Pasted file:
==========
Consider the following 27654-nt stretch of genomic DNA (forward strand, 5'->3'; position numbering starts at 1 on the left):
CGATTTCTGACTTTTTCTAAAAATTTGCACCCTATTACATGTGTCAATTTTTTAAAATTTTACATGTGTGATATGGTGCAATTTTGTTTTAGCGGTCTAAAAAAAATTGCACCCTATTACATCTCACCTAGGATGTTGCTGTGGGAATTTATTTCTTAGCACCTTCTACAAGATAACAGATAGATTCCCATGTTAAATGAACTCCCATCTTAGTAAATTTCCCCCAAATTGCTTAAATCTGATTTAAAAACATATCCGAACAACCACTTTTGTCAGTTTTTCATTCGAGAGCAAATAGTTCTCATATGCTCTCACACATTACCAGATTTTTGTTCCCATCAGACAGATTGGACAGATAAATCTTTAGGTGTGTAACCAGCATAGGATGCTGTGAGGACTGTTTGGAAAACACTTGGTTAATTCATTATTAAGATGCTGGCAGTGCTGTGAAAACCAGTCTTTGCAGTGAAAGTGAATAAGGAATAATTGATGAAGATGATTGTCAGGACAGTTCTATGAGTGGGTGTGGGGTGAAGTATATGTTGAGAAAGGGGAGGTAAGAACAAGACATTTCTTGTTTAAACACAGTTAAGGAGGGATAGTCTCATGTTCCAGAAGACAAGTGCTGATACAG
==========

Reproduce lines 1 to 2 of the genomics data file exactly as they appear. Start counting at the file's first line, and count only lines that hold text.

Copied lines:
Consider the following 27654-nt stretch of genomic DNA (forward strand, 5'->3'; position numbering starts at 1 on the left):
CGATTTCTGACTTTTTCTAAAAATTTGCACCCTATTACATGTGTCAATTTTTTAAAATTTTACATGTGTGATATGGTGCAATTTTGTTTTAGCGGTCTAAAAAAAATTGCACCCTATTACATCTCACCTAGGATGTTGCTGTGGGAATTTATTTCTTAGCACCTTCTACAAGATAACAGATAGATTCCCATGTTAAATGAACTCCCATCTTAGTAAATTTCCCCCAAATTGCTTAAATCTGATTTAAAAACATATCCGAACAACCACTTTTGTCAGTTTTTCATTCGAGAGCAAATAGTTCTCATATGCTCTCACACATTACCAGATTTTTGTTCCCATCAGACAGATTGGACAGATAAATCTTTAGGTGTGTAACCAGCATAGGATGCTGTGAGGACTGTTTGGAAAACACTTGGTTAATTCATTATTAAGATGCTGGCAGTGCTGTGAAAACCAGTCTTTGCAGTGAAAGTGAATAAGGAATAATTGATGAAGATGATTGTCAGGACAGTTCTATGAGTGGGTGTGGGGTGAAGTATATGTTGAGAAAGGGGAGGTAAGAACAAGACATTTCTTGTTTAAACACAGTTAAGGAGGGATAGTCTCATGTTCCAGAAGACAAGTGCTGATACAG